We’ve just begun a series in 1 Corinthians 12-14. The sermons are expository rather than topical. But I haven’t been able to stop myself from compiling a list of the characteristics of spiritual gifts.
So far I’ve noticed that spiritual gifts are have the following characteristics.
1. They’re undeserved (12:4). They’re gifts; they’re not rewards for good behaviour. They don’t function like a wage. A wage is deserved; it’s what we get paid because we’ve earned it. Gifts are not earned. God gives them as gifts. And so we can’t boast if we have a particular gift. The fact that we have one particular gift or another doesn’t really say anything about us. They say more about the giver. We’re not special; but God is. It’s not a sign of greatness to have a gift.
2. They’re diverse (12:4). The ESV study Bible chart lists 16 different gifts from 1 Corinthians 12, 1 Corinthians 14, Romans 12 and Ephesians 4. The lists in the New Testament are not exhaustive; they’re illustrative. Spiritual gifts aren’t limited to those gifts alone. It’s not the case that if you think that you have an ability and it’s not on that list then whatever it is, it’s not a spiritual gift. There are a whole load of different abilities that God gives to his people. Some are extraordinary, like gifts of healings, which presumably is the God given ability to make someone who’s sick well again. But others are a little more ordinary, like the gift of administration.
3. They’re universal (12:7). Every Christian gets one. Therefore they can’t be the markers for a spiritual elite. There aren’t two grades of Christian; first class Christians who are gifted and second class Christians who aren’t. There’s one class of Christian; gifted, period. There’s no such thing as the giftless Christian. We’re all charismatics. So everyone can make a contribution to church life.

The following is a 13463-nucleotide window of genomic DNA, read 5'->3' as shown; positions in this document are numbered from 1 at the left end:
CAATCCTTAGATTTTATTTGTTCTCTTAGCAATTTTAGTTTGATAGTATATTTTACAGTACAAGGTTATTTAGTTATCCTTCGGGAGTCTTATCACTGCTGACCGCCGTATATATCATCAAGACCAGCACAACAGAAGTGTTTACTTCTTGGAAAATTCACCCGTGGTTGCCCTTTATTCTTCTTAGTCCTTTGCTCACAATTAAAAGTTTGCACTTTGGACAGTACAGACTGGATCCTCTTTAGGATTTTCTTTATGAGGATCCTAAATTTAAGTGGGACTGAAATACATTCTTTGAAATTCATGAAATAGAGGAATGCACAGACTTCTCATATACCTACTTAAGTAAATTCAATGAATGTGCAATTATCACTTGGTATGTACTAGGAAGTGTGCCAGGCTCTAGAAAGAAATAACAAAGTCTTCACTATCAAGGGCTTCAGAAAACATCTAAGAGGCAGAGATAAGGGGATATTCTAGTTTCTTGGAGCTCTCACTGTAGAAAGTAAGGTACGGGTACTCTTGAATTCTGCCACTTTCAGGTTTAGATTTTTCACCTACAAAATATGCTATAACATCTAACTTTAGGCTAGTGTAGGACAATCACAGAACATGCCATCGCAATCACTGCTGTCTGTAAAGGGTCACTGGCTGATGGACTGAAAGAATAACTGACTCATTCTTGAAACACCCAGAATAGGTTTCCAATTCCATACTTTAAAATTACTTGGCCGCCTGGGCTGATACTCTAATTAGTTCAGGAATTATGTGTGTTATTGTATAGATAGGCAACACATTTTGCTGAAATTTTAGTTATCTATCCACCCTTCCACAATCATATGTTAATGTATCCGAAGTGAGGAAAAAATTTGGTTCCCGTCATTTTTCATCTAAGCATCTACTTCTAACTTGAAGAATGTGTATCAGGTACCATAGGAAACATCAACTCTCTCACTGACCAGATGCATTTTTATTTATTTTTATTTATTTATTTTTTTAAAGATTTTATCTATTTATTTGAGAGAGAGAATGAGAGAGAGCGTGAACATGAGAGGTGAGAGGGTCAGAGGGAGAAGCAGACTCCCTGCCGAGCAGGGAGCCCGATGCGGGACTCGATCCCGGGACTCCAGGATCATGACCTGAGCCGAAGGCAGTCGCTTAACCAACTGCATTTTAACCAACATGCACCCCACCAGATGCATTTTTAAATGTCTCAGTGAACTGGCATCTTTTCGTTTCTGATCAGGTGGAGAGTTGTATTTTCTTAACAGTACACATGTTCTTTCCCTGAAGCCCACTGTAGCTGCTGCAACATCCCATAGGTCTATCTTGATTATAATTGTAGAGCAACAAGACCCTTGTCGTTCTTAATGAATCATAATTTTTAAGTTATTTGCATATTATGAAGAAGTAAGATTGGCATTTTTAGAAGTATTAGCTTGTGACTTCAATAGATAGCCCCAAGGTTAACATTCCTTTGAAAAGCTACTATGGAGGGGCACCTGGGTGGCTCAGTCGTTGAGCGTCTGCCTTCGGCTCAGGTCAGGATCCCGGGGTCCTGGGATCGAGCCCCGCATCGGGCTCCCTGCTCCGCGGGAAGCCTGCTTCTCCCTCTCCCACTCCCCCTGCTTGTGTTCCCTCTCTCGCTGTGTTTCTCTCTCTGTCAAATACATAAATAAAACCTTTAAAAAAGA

4. They’re purposive (12:7). They’re for the common good. They’re intended for the benefit of others. And so they’re not to be used selfishly. It’s not all about me and my abilities but what can I do for the sake of others. And it also means that there’s no such thing as a useless gift. We may elevate some gifts in our thinking and dismiss others. But that’s wrong. Each gift that God gives can be used for the building up of teh chruch of whcih we’re a part.
5. They’re allocated (12:11). God decides who gets what. He makes us what we are. He gives us our temperaments and abilities. He has made his sovereign decision and, like all his decisions, it’s wise. So let’s trust him. Let’s not whinge if we’re not gifted as we’d like to be. And let’s not be envious when others have what we want. Things are just as God intended them to be.
6. They’re abilities (12:12f). I think a spiritual gift is simply a God given ability to contribute something useful for the benefit of the church. I’m not exactly sure what the link between natural gifts and grace gifts is, except to say that there’s no such thing as a natural gift. God makes us what we are. He creates us as human beings and he recreates us as Christians. It deosn’t seem unreasonable to suppose that the God who creates us gives us abilities as non-Christians that we’ll one day be able to use as Christians. So, for example, it’s not surprising that some church pastors have a teaching background.